In recent years, robotic process automation (RPA) has become a valuable tool for any organization; 94% of companies have implemented it or plan to do so in the coming years. Reasons for the growing popularity of RPA are not lacking: companies have the opportunity to automate repetitive processes that used to be executed manually.
On the one hand, automation frees up time for human workers; they can focus on more satisfying tasks that require a creative, empathic approach and critical reflection. On the other, repetitive tasks are executed in less time and without errors. All this leads to a higher level of employee satisfaction, significant cost savings, improved productivity, faster digital transformation and many other benefits for companies.
However, to the extent that digital environments continue to grow and evolve, they begin to be evident the limits of robotic process automation. This is where intelligent automation, incorporating technologies like artificial intelligence (AI) and machine learning (ML), comes into play. When these technologies are combined with RPA, digital workers can learn from and collaborate with their human counterparts on the most demanding processes.
doWhere does RPA fall short?
The truth is that RPA solutions have their limitations. They are rule-based, which means that they can only deal with the linear processes for which they have been programmed. They are perfect for tackling predictable and repetitive tasks, as they can complete high-volume actions in a fraction of the time previously needed. However, a software RPA cannot understand more heterogeneous or ambiguous processes.
The RPA will only be able to perform tasks for which it has been programmed: it can navigate pre-drawn paths and execute pre-programmed keystrokes. It can also identify and extract data from systems for which it has been prepared. While its usefulness for performing a wide range of predefined actions is undeniable, its weak point is precisely this: all actions must be predefined.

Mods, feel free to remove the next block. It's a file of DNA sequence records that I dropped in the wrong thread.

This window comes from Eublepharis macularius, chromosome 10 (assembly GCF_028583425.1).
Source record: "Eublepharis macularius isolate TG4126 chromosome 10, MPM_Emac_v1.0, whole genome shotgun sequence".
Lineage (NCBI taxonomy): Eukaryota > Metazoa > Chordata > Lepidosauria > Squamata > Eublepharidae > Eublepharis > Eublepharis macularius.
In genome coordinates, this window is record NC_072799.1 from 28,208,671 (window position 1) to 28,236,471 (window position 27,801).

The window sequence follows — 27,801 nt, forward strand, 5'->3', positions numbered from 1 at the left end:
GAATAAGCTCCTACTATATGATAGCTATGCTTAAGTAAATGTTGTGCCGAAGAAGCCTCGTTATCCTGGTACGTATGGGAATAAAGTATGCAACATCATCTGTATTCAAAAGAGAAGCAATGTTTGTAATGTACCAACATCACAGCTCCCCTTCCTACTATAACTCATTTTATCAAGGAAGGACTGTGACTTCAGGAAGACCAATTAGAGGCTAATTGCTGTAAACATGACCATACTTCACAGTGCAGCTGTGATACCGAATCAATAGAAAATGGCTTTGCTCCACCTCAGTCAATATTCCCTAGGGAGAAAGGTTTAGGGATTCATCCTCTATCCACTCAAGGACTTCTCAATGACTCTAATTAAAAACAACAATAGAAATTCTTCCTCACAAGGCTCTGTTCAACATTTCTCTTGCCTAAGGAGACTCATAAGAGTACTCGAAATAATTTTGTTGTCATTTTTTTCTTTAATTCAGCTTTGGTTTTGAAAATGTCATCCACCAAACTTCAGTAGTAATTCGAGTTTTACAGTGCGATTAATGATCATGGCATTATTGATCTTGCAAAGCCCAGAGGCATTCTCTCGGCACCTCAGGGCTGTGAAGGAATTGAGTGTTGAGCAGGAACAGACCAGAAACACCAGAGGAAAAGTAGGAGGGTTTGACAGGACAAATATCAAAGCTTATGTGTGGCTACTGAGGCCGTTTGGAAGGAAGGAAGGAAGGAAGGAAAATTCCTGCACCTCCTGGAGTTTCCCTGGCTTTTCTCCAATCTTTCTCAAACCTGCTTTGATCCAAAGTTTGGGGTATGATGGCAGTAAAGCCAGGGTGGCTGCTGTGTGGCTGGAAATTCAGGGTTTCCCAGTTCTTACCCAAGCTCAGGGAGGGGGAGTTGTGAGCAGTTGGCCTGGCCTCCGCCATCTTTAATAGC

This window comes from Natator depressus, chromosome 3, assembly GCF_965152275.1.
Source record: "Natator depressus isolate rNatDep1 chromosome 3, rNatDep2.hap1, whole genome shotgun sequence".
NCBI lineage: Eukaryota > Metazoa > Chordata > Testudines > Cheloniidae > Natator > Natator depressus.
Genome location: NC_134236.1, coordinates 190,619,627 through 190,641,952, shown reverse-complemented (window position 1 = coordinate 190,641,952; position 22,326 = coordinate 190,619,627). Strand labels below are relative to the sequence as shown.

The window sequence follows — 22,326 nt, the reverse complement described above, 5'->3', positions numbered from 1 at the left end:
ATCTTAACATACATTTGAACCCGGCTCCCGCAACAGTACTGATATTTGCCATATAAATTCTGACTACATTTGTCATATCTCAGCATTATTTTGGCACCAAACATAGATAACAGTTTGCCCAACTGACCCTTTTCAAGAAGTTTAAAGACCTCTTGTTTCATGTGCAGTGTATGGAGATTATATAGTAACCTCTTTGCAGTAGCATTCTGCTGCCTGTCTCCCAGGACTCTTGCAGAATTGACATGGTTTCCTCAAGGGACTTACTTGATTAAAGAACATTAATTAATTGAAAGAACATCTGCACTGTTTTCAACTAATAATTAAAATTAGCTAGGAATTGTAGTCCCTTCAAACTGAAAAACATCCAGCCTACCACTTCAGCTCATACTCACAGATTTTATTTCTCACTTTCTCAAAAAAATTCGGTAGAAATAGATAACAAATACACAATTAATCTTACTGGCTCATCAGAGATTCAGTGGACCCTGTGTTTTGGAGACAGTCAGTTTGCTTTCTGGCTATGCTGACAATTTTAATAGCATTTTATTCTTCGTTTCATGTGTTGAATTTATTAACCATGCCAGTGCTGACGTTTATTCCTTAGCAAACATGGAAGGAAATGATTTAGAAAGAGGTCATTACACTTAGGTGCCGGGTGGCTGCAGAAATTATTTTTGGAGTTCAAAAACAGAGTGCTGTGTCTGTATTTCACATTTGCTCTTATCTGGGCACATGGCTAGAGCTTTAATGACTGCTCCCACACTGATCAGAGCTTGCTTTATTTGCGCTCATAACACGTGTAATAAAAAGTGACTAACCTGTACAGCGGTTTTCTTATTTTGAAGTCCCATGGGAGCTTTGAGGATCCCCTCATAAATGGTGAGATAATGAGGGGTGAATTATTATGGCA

This is where intelligent automation can help. It encompasses several different AI technologies, such as e.g. eg machine learning (ML), interaction with structured and unstructured data, processing intelligent document and natural language processing (ASR). Combining intelligent automation with the interactive capabilities of RPA results in an automation system capable of processing a much broader range of highly functional tasks.
Is it better to start with RPA before implementing intelligent automation?
RPA is the foundation on which intelligent automation is built, along with AI: a software RPA is the platform that provides AI capabilities to work processes. It is a symbiotic relationship in which everyone wins.
AI provides greater functionality to the RPA platform, necessary to automate increasingly complex tasks, such as: eg interaction with people, decision making, reading, writing and understanding documents. At the same time, an RPA platform favors the incorporation of AI into the company, since it implements it directly in the processes in a structured and simple way.
For example, a banking system that screens transactions for signs of fraud will extract account data to feed into an AI algorithm. The AI engine examines the typical spending patterns of a customer to point out possible irregularities or the financing of illegal activities. Possible anomalies identified have to lead to a series of actions on different fronts: alert the relevant authorities, freeze the transaction, contact internal auditors and notify the client. Intelligent automation allows you to manage all these actions easily, interacting with various systems (both inside and outside the organization) and without the need for programming.
It could be said that the potential of work processes supported by the application of intelligent automation together with AI and RPA is almost infinite.
Is it too late to switch to intelligent automation?
Along with the rest of the technology industry, the world of automation continues to develop rapidly. Investing in a current technology only to find that the demands of the environment have changed after implementing it can be immensely frustrating (and costly). The good news is that RPA and AI are inextricably linked and even if a heavy investment has been made in robotic process automation, it is not too late. Chances are the system you’ve adopted provides you with a solid framework from which to start your journey to intelligent automation.
Moving to intelligent automation will help maintain a competitive advantage that many companies are already capitalizing on. Deloitte’s annual automation survey notes that 73% of the more than 400 organizations surveyed worldwide have started to integrate intelligent automation; that’s a notable jump from 58% the year before. On the other hand, Gartner identifies “hyper-automation” (which includes intelligent automation) as one of the main technological trends strategies of the last three years, as the scalability of intelligent automation and its ability to change the traditional business model to drive productivity, innovation, efficiency and, ultimately, return on investment, contribute to its growing popularity.
It is clear that intelligent automation in companies will continue to gain ground; Those organizations that decide to implement it today are likely to be among the most poised to enjoy continued growth and stability for many years to come.
Signed: Carlota Ortiz, Product Specialist, SS&C Blue Prism